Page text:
Kelly Ravin, Barbed Wire | Album Review | Seven Days | Vermont's Independent Voice

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Kelly Ravin, Barbed Wire 

Album Review

Published September 10, 2008 at 5:04 a.m.


(Kelly Ravin Music, CD)

The collective mellow of Vermont’s ever-wiggly groove scene was unceremoniously harshed earlier this year when sun-kissed jam-pop trio Lucy Vincent abruptly called it quits. The group had a strong following, both in their native Martha’s Vineyard and their adopted homeport of Burlington. They were also ardent road warriors, touring frequently. Upon their breakup, the rumor mill pointed to the ever-ubiquitous “artistic differences” as a prime motivator. With his debut EP Barbed Wire, guitarist Kelly Ravin is the first to emerge from the LV ashes and does his best to lend credence to that claim.

The disc begins with the hothouse-tinged “City Girls.” The tune’s bouncy blues rhythm sets the tone early on and serves notice that this is definitely not a Lucy Vincent album. The interplay between acoustic and electric guitars — both played by Ravin — are a nice touch. Although something goes amiss about midway through the track as the acoustic fails to lock in with the lead guitar — overdub foible, perhaps? The result is grating and detracts from an otherwise fine opener.

Ravin is a gifted singer. However, he is occasionally guilty of employing overwrought ornamental vocal flourishes. He’s at his most engaging when he simply lets the natural expressiveness of his voice shine through. And nowhere is that clearer than on “Old Dawg,” the EP’s standout track. A deceptively pretty melody provides the foundation for deceptively dark lyrics. Sparse instrumental makeup adds to the tune’s chilling starkness. Ravin executes a tastefully understated vocal performance.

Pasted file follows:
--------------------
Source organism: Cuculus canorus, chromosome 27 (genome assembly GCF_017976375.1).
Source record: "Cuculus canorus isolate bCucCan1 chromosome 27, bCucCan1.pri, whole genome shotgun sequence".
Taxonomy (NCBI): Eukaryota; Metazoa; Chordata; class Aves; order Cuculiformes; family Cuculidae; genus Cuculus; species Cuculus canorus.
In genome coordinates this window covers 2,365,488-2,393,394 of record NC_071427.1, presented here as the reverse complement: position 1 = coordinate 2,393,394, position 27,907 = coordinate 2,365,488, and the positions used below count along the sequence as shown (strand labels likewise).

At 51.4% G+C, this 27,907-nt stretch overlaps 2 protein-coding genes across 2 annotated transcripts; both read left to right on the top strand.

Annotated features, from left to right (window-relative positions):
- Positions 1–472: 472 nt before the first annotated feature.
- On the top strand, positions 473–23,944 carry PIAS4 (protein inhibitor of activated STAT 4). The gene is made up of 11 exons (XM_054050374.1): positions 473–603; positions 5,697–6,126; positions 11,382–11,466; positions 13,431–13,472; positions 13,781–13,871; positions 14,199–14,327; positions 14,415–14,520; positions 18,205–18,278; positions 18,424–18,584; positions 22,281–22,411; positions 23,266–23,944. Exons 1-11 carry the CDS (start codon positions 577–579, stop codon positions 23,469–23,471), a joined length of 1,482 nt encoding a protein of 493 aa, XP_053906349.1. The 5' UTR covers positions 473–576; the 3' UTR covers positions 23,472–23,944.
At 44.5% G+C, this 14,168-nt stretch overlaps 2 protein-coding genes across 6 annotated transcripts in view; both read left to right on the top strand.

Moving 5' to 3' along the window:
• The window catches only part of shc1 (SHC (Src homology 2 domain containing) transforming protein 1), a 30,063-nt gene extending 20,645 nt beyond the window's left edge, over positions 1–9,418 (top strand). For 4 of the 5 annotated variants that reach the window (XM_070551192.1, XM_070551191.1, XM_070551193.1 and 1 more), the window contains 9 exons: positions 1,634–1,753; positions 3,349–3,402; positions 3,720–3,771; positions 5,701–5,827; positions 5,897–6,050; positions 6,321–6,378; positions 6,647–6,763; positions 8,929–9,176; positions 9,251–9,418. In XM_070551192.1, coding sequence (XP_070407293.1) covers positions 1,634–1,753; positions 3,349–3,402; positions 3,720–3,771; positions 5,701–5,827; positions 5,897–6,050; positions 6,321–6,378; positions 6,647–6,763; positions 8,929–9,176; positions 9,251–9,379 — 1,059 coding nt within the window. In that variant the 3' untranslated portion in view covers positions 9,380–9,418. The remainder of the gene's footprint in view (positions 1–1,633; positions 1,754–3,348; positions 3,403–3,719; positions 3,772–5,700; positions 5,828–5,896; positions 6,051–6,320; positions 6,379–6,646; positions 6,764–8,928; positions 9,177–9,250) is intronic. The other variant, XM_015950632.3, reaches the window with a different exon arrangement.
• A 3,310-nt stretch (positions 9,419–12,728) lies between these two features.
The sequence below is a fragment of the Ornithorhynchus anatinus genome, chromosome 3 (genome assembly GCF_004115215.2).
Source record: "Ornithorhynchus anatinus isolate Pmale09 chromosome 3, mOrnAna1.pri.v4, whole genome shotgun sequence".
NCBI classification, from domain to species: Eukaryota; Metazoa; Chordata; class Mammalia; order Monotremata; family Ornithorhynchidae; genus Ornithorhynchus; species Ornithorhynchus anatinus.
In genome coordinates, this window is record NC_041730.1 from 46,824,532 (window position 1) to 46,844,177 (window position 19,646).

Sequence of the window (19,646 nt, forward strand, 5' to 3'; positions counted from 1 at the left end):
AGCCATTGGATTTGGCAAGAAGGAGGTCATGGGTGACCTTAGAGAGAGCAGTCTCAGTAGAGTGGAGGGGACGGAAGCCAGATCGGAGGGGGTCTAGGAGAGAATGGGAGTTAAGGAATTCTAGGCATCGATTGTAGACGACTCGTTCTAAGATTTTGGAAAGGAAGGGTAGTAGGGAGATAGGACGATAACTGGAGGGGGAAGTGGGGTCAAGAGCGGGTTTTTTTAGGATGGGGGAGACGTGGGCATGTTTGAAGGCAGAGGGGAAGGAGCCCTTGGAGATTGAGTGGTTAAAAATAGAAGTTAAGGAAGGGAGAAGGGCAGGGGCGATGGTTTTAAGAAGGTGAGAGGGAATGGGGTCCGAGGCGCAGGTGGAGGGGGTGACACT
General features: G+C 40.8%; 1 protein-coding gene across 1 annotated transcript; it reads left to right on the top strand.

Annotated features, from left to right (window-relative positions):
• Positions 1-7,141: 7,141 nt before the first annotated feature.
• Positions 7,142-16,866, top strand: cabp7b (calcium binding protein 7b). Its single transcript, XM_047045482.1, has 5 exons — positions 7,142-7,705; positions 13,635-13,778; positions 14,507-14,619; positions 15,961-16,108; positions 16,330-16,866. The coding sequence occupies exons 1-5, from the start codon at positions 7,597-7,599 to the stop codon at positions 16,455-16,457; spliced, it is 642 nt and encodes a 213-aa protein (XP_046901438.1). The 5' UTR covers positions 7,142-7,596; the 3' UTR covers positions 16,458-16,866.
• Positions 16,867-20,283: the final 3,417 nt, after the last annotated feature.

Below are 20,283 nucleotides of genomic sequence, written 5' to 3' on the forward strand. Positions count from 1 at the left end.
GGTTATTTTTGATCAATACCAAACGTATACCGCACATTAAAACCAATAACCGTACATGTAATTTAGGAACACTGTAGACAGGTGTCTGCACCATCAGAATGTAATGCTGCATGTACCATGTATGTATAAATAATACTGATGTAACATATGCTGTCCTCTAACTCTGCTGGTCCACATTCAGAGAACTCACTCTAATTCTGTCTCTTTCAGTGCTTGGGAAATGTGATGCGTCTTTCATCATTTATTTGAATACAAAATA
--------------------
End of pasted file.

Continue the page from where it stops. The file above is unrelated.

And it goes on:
“So So Sorry” follows and is a pleasing little love song. Again, the tune’s nicer moments are when Ravin lays back and trusts in his reedy croon and smart lyrics to deliver the message.

The remainder of the disc is somewhat hit or miss. “Those Days” is a solid ballad. But Ravin’s faux blues delivery on the following number, “In My Past,” sounds unnatural and forced. The rootsy “Tired and Tested” is a slow-burning stunner and offers his finest lyrical work. But the title cut closing the EP feels strangely out of place. Here, Ravin’s voice is doubled. It’s the only instance in which he employs the oft-overused studio trick, and the result is flat and listless.

Ultimately, Barbed Wire is a strong solo debut and casts Ravin in a grittier light than did his previous work with feel-good popsters Lucy Vincent — though fans of that band will still find a lot to like about his new direction.

Kelly Ravin performs Wednesday, September 10, at the Monkey House in Winooski with his “other” band, Cannon Fodder.

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About The Author

Dan Bolles

Dan Bolles

Dan Bolles is Seven Days' assistant arts editor and also edits What's Good, the annual city guide to Burlington. He has received numerous state, regional and national awards for his coverage of the arts, music, sports and culture. He loves dogs, dark beer and the Boston Red Sox.


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